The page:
Jump to ContentJump to Main Navigation
Shifting Paradigms in International Investment LawMore Balanced, Less Isolated, Increasingly Diversified$
Users without a subscription are not able to see the full content.

Steffen Hindelang and Markus Krajewski

Print publication date: 2016

Print ISBN-13: 9780198738428

Published to Oxford Scholarship Online: April 2016

DOI: 10.1093/acprof:oso/9780198738428.001.0001

Show Summary Details
Page of

PRINTED FROM OXFORD SCHOLARSHIP ONLINE (oxford.universitypressscholarship.com). (c) Copyright Oxford University Press, 2020. All Rights Reserved. An individual user may print out a PDF of a single chapter of a monograph in OSO for personal use. date: 30 November 2020

Expropriation in the Light of the UNCTAD Investment Policy Framework for Sustainable Development

Expropriation in the Light of the UNCTAD Investment Policy Framework for Sustainable Development

Chapter:
(p.81) IV Expropriation in the Light of the UNCTAD Investment Policy Framework for Sustainable Development
Source:
Shifting Paradigms in International Investment Law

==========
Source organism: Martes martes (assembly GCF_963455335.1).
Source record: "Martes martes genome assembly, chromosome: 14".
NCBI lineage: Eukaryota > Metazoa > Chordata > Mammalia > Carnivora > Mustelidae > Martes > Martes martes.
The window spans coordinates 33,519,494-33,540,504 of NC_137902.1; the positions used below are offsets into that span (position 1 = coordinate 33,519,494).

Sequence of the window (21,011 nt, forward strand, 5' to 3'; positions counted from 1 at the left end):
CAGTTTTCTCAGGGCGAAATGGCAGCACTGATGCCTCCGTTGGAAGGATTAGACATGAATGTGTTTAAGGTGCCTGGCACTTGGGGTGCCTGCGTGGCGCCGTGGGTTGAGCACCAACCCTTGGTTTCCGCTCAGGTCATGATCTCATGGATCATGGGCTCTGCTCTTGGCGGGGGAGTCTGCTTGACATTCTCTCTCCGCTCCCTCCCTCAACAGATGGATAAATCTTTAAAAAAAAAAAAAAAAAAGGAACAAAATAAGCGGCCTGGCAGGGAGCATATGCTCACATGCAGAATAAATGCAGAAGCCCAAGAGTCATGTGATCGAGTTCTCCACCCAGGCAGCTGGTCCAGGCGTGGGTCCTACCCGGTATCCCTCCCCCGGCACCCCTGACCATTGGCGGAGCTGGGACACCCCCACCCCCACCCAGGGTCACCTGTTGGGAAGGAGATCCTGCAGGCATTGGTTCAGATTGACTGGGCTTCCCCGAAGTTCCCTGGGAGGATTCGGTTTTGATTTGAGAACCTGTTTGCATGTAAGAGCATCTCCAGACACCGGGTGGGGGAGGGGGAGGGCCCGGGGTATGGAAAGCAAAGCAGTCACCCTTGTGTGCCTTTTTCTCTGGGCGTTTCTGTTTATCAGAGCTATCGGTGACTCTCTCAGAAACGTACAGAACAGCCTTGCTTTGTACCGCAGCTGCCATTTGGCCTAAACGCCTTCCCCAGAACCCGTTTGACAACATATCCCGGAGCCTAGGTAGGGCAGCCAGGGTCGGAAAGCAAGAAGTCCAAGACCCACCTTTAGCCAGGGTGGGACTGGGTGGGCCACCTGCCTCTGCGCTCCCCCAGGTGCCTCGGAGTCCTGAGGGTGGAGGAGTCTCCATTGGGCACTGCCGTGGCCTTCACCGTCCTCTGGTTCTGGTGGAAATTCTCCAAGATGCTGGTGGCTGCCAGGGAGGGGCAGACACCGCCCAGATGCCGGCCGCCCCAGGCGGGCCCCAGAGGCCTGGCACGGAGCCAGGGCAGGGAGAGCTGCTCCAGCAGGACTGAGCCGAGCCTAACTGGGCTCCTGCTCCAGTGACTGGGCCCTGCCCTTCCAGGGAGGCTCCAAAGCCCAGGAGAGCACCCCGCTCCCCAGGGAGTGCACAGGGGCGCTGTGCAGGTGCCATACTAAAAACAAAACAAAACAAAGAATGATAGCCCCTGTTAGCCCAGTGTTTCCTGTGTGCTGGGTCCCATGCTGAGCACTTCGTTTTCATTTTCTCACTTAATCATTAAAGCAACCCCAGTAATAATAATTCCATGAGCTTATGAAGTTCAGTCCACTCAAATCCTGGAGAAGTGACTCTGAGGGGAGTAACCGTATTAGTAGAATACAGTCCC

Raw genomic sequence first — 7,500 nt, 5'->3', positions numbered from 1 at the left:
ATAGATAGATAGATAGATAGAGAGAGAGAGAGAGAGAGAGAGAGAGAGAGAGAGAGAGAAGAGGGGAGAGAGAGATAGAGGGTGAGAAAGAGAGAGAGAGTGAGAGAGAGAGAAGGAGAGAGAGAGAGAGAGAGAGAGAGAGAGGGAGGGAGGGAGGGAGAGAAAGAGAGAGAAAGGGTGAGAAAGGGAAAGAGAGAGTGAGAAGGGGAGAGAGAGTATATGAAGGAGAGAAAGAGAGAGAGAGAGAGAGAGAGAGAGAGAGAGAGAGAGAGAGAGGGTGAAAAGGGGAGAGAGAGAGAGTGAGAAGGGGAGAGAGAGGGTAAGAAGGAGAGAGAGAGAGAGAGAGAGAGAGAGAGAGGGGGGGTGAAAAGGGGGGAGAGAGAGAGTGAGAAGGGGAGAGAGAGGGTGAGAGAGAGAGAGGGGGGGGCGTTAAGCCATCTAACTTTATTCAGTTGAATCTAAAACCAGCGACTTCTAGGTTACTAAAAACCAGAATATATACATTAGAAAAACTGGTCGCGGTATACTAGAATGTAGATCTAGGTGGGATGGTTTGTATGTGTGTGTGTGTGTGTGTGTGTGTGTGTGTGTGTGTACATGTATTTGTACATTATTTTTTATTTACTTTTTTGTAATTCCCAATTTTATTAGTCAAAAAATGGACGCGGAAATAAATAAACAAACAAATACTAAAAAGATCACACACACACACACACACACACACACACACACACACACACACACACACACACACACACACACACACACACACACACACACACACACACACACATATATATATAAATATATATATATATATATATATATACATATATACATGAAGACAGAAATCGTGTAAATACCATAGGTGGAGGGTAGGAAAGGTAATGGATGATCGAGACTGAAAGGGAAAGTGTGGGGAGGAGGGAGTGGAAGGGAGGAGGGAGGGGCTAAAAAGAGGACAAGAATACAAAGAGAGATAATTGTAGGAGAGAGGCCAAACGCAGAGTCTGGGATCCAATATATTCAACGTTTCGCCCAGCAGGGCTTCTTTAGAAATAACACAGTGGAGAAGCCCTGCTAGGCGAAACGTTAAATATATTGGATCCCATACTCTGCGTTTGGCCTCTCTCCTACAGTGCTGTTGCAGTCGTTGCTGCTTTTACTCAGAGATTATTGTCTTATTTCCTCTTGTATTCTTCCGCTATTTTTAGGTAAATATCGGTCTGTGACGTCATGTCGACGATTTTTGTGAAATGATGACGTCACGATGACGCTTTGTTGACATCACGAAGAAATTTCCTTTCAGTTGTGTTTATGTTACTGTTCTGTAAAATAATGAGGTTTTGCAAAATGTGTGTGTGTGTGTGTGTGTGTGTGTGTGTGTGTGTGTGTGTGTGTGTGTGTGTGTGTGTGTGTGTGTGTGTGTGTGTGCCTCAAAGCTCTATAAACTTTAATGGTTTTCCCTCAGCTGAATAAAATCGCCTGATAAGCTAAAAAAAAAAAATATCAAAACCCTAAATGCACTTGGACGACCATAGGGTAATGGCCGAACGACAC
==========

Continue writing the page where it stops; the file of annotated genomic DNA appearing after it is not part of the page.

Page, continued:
Author(s):

Lukas Stifter

August Reinisch

Publisher:
Oxford University Press
DOI:10.1093/acprof:oso/9780198738428.003.0005

Over the last decade, it has been recognized that foreign direct investment (FDI) by far outnumbers the official development assistance (ODA) and is therefore crucial to achieve sustainable development. Against this background, UNCTAD has adopted an investment policy framework for sustainable development in 2012 which proposes to create a new generation of investment treaties taking into account sustainable development concerns. Interestingly, this UNCTAD Framework does not consider omitting an expropriation clause to be an available option. Based on this finding, this contribution scrutinizes whether commitments governing expropriations undertaken by States within IIAs restrain their regulatory power and thus prevent them from adopting measures serving sustainable development.

Keywords:   International Investment law, sustainable development, public interest, right to regulate, expropriation, indirect expropriations

Oxford Scholarship Online requires a subscription or purchase to access the full text of books within the service. Public users can however freely search the site and view the abstracts and keywords for each book and chapter.

Please, subscribe or login to access full text content.

If you think you should have access to this title, please contact your librarian.

To troubleshoot, please check our FAQs , and if you can't find the answer there, please contact us .